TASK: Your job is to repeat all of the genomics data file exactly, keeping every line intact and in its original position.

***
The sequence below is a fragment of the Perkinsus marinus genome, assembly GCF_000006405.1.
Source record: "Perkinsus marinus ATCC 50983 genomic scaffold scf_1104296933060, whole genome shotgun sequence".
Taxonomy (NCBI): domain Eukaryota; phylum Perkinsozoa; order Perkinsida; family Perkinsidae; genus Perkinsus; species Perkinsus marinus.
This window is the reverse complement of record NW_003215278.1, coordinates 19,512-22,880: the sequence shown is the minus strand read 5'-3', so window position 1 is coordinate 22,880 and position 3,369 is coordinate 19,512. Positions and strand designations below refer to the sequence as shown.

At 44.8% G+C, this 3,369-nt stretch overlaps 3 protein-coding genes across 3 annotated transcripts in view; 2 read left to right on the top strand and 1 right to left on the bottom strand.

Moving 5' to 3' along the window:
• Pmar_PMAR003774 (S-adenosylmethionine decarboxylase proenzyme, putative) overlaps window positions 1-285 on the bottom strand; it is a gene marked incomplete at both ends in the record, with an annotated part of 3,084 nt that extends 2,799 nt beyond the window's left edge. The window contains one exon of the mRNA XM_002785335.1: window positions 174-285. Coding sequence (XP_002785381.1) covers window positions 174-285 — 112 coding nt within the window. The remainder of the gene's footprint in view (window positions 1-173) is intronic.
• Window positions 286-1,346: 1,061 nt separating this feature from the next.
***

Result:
The sequence below is a fragment of the Perkinsus marinus genome, assembly GCF_000006405.1.
Source record: "Perkinsus marinus ATCC 50983 genomic scaffold scf_1104296933060, whole genome shotgun sequence".
Taxonomy (NCBI): domain Eukaryota; phylum Perkinsozoa; order Perkinsida; family Perkinsidae; genus Perkinsus; species Perkinsus marinus.
This window is the reverse complement of record NW_003215278.1, coordinates 19,512-22,880: the sequence shown is the minus strand read 5'-3', so window position 1 is coordinate 22,880 and position 3,369 is coordinate 19,512. Positions and strand designations below refer to the sequence as shown.

At 44.8% G+C, this 3,369-nt stretch overlaps 3 protein-coding genes across 3 annotated transcripts in view; 2 read left to right on the top strand and 1 right to left on the bottom strand.

Moving 5' to 3' along the window:
• Pmar_PMAR003774 (S-adenosylmethionine decarboxylase proenzyme, putative) overlaps window positions 1-285 on the bottom strand; it is a gene marked incomplete at both ends in the record, with an annotated part of 3,084 nt that extends 2,799 nt beyond the window's left edge. The window contains one exon of the mRNA XM_002785335.1: window positions 174-285. Coding sequence (XP_002785381.1) covers window positions 174-285 — 112 coding nt within the window. The remainder of the gene's footprint in view (window positions 1-173) is intronic.
• Window positions 286-1,346: 1,061 nt separating this feature from the next.